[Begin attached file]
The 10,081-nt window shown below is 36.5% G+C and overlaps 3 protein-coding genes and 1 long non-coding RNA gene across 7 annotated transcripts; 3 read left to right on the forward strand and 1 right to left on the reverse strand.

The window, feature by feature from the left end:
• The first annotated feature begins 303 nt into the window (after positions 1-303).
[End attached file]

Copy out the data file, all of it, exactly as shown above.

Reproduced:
The 10,081-nt window shown below is 36.5% G+C and overlaps 3 protein-coding genes and 1 long non-coding RNA gene across 7 annotated transcripts; 3 read left to right on the forward strand and 1 right to left on the reverse strand.

The window, feature by feature from the left end:
• The first annotated feature begins 303 nt into the window (after positions 1-303).